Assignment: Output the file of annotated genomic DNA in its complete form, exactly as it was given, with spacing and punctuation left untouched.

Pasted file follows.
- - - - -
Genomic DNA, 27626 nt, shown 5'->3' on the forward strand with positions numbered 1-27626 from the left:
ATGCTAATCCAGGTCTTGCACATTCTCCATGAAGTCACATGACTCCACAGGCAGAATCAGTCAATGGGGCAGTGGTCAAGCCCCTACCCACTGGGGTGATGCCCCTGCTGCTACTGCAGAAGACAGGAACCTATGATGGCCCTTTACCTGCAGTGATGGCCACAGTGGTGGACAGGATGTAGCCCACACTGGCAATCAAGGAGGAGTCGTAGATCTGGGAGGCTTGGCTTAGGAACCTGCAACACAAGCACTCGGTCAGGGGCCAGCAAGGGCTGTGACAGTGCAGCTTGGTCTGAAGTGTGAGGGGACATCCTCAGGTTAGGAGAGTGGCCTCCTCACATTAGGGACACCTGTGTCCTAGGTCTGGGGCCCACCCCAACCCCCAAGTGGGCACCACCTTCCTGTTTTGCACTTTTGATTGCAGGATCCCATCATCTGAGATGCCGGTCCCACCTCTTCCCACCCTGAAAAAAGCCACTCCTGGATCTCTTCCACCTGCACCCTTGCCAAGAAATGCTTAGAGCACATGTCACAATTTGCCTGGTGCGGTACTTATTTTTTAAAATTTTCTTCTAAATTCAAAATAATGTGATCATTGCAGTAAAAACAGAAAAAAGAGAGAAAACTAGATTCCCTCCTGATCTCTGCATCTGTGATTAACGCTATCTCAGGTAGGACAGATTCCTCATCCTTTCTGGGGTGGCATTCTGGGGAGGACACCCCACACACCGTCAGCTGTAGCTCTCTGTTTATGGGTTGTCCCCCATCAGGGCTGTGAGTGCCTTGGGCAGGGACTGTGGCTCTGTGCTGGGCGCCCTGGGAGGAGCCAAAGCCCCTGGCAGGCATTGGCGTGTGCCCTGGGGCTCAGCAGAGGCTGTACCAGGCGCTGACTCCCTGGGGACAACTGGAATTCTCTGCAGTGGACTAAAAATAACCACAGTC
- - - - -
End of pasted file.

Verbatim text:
Genomic DNA, 27626 nt, shown 5'->3' on the forward strand with positions numbered 1-27626 from the left:
ATGCTAATCCAGGTCTTGCACATTCTCCATGAAGTCACATGACTCCACAGGCAGAATCAGTCAATGGGGCAGTGGTCAAGCCCCTACCCACTGGGGTGATGCCCCTGCTGCTACTGCAGAAGACAGGAACCTATGATGGCCCTTTACCTGCAGTGATGGCCACAGTGGTGGACAGGATGTAGCCCACACTGGCAATCAAGGAGGAGTCGTAGATCTGGGAGGCTTGGCTTAGGAACCTGCAACACAAGCACTCGGTCAGGGGCCAGCAAGGGCTGTGACAGTGCAGCTTGGTCTGAAGTGTGAGGGGACATCCTCAGGTTAGGAGAGTGGCCTCCTCACATTAGGGACACCTGTGTCCTAGGTCTGGGGCCCACCCCAACCCCCAAGTGGGCACCACCTTCCTGTTTTGCACTTTTGATTGCAGGATCCCATCATCTGAGATGCCGGTCCCACCTCTTCCCACCCTGAAAAAAGCCACTCCTGGATCTCTTCCACCTGCACCCTTGCCAAGAAATGCTTAGAGCACATGTCACAATTTGCCTGGTGCGGTACTTATTTTTTAAAATTTTCTTCTAAATTCAAAATAATGTGATCATTGCAGTAAAAACAGAAAAAAGAGAGAAAACTAGATTCCCTCCTGATCTCTGCATCTGTGATTAACGCTATCTCAGGTAGGACAGATTCCTCATCCTTTCTGGGGTGGCATTCTGGGGAGGACACCCCACACACCGTCAGCTGTAGCTCTCTGTTTATGGGTTGTCCCCCATCAGGGCTGTGAGTGCCTTGGGCAGGGACTGTGGCTCTGTGCTGGGCGCCCTGGGAGGAGCCAAAGCCCCTGGCAGGCATTGGCGTGTGCCCTGGGGCTCAGCAGAGGCTGTACCAGGCGCTGACTCCCTGGGGACAACTGGAATTCTCTGCAGTGGACTAAAAATAACCACAGTC